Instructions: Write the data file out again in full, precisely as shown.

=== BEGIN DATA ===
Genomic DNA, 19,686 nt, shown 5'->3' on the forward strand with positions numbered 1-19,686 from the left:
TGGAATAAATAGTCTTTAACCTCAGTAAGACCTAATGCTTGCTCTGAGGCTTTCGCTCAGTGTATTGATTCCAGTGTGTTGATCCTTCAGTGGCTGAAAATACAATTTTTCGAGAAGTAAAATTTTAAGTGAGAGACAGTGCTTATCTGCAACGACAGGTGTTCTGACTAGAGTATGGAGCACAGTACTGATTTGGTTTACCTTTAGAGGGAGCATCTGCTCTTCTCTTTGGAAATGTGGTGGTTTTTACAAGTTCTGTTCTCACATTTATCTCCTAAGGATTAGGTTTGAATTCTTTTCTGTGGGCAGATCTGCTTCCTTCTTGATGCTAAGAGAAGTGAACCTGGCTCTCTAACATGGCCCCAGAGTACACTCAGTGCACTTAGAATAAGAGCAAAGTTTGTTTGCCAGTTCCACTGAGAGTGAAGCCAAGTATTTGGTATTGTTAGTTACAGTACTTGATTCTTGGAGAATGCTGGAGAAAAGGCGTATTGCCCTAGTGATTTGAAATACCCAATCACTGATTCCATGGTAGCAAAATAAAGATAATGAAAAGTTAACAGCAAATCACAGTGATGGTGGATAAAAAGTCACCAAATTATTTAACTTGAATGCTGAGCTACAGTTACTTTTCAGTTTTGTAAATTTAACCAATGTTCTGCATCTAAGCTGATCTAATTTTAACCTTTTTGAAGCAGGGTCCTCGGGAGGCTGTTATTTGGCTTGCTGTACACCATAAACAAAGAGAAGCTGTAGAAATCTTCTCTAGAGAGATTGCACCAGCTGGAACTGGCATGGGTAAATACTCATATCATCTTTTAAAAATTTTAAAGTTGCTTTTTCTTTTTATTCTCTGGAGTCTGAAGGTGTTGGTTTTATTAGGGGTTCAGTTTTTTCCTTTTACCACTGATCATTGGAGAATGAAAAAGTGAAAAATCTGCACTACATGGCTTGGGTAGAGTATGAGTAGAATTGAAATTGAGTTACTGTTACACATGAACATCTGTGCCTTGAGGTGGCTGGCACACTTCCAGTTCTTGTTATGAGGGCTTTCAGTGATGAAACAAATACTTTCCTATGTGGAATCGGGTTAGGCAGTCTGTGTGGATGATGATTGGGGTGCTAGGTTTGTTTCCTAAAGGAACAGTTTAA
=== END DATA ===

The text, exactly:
Genomic DNA, 19,686 nt, shown 5'->3' on the forward strand with positions numbered 1-19,686 from the left:
TGGAATAAATAGTCTTTAACCTCAGTAAGACCTAATGCTTGCTCTGAGGCTTTCGCTCAGTGTATTGATTCCAGTGTGTTGATCCTTCAGTGGCTGAAAATACAATTTTTCGAGAAGTAAAATTTTAAGTGAGAGACAGTGCTTATCTGCAACGACAGGTGTTCTGACTAGAGTATGGAGCACAGTACTGATTTGGTTTACCTTTAGAGGGAGCATCTGCTCTTCTCTTTGGAAATGTGGTGGTTTTTACAAGTTCTGTTCTCACATTTATCTCCTAAGGATTAGGTTTGAATTCTTTTCTGTGGGCAGATCTGCTTCCTTCTTGATGCTAAGAGAAGTGAACCTGGCTCTCTAACATGGCCCCAGAGTACACTCAGTGCACTTAGAATAAGAGCAAAGTTTGTTTGCCAGTTCCACTGAGAGTGAAGCCAAGTATTTGGTATTGTTAGTTACAGTACTTGATTCTTGGAGAATGCTGGAGAAAAGGCGTATTGCCCTAGTGATTTGAAATACCCAATCACTGATTCCATGGTAGCAAAATAAAGATAATGAAAAGTTAACAGCAAATCACAGTGATGGTGGATAAAAAGTCACCAAATTATTTAACTTGAATGCTGAGCTACAGTTACTTTTCAGTTTTGTAAATTTAACCAATGTTCTGCATCTAAGCTGATCTAATTTTAACCTTTTTGAAGCAGGGTCCTCGGGAGGCTGTTATTTGGCTTGCTGTACACCATAAACAAAGAGAAGCTGTAGAAATCTTCTCTAGAGAGATTGCACCAGCTGGAACTGGCATGGGTAAATACTCATATCATCTTTTAAAAATTTTAAAGTTGCTTTTTCTTTTTATTCTCTGGAGTCTGAAGGTGTTGGTTTTATTAGGGGTTCAGTTTTTTCCTTTTACCACTGATCATTGGAGAATGAAAAAGTGAAAAATCTGCACTACATGGCTTGGGTAGAGTATGAGTAGAATTGAAATTGAGTTACTGTTACACATGAACATCTGTGCCTTGAGGTGGCTGGCACACTTCCAGTTCTTGTTATGAGGGCTTTCAGTGATGAAACAAATACTTTCCTATGTGGAATCGGGTTAGGCAGTCTGTGTGGATGATGATTGGGGTGCTAGGTTTGTTTCCTAAAGGAACAGTTTAA